My question is how much load can my 2 each 6 x 6 pre-treated post handle. I have approximately 1,466 lbs of treated wood as my roof of the pergola and it will be attached to the house the other will be 2 each 6 x 6 post in concrete in the ground. I wanted to hang a swing between the 6 x 6 post (350 lbs max weight). My span between 6 x 6 post is 12 ft center to center. I have 2 x 12 x 20 bolted on each side of the 6 x 6 post. I wanted to hang my swing from that.

Will my structure work? Will 6 X 6 post handle 1,466 lbs plus swing 350 lbs? Is this structure design sound for this application? enter image description here


The 6x6 and the double 2x12 are sufficient in themselves for your swing. But the 2x12s may not be attached securely enough to the 6x6 posts, and/or the pergola may not be attached securely enough to the house.

Also, once the temporary diagonal cross braces on the 6x6 shown in the photo are removed, there may not be enough lateral stability. If you were to convert the pergola into a roof, and sheathed the roof with plywood, then there would be enough lateral stability assuming the framing is attached securely enough to the house.

  • Right. Any post should mostly withstand vertical loading. In this case, you have the potential for massive horizontal loading due to wind. – isherwood Sep 18 '17 at 21:20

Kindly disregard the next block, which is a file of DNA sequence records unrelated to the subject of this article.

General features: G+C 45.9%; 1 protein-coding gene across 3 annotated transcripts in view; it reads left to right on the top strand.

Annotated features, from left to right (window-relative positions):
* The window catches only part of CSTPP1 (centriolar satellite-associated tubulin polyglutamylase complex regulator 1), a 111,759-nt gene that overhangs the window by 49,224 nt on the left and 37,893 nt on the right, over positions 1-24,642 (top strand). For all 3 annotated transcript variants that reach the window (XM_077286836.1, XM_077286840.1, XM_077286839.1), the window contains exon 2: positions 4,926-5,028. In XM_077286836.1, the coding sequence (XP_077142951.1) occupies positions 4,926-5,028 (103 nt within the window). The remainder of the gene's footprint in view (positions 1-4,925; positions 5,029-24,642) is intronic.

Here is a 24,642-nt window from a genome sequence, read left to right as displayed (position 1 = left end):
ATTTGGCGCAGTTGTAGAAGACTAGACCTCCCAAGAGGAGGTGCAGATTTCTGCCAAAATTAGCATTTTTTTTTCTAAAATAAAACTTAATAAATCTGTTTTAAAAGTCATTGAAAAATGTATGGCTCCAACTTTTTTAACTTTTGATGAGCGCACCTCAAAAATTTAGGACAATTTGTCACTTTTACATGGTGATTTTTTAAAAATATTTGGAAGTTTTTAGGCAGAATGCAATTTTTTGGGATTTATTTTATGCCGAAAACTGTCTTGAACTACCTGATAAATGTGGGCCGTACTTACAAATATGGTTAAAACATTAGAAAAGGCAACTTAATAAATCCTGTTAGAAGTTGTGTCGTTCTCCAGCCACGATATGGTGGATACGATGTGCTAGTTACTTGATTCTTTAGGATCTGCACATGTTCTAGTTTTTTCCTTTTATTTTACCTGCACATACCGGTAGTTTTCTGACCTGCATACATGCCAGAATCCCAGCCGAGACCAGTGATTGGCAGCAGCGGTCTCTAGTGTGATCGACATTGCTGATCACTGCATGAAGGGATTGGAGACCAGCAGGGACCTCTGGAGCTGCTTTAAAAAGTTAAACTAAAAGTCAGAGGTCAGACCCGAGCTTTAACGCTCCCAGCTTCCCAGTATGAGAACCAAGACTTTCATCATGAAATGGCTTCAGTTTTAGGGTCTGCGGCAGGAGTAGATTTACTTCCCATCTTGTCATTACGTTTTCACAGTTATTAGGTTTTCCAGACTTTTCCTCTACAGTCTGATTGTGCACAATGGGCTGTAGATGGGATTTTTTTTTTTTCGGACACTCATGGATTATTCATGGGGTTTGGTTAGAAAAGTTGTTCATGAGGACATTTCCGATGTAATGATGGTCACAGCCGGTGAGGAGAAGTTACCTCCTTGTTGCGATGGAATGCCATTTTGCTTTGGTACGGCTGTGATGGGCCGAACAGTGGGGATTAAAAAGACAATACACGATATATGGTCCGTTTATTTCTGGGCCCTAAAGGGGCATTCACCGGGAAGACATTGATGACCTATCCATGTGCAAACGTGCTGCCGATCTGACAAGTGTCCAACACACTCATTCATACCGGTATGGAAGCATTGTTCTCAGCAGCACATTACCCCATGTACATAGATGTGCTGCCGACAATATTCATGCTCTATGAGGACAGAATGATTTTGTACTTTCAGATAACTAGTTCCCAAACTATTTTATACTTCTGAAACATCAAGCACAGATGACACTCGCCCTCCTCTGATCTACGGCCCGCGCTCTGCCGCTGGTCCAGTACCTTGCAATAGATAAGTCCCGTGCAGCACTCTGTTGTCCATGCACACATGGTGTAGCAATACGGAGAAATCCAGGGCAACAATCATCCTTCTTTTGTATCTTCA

• horizontal loading also from swinging on the swing – David Sep 19 '17 at 17:12
  • That's mostly perpendicular to the house. I'd assume that all those joist attachments would hold up fine. – isherwood Sep 19 '17 at 18:58
  • Agreed. Neglecting goofing around with sideways swinging, mostly perpendicular. I wouldn't take the assumption.of adequate attachment to the house, which likely is primarily for the shear of a vertical load. My main point being that items of concern include more than lumber dimensions and geometry, its the details in the connections too. – David Sep 19 '17 at 19:32
  • In my opinion, it looks framed for corrugated roof panels, but the OP calls it a pergola. It's an overhead structure so probably involves codes/permits, but it it is not a roof but a pergola, so it may not involve either. There is also the issue of the toenailing of the rafters into the pair of 2x12s, and the attachment of the rafters to the ledger/band joist with toenailing or joist hangers. – David Sep 19 '17 at 19:32

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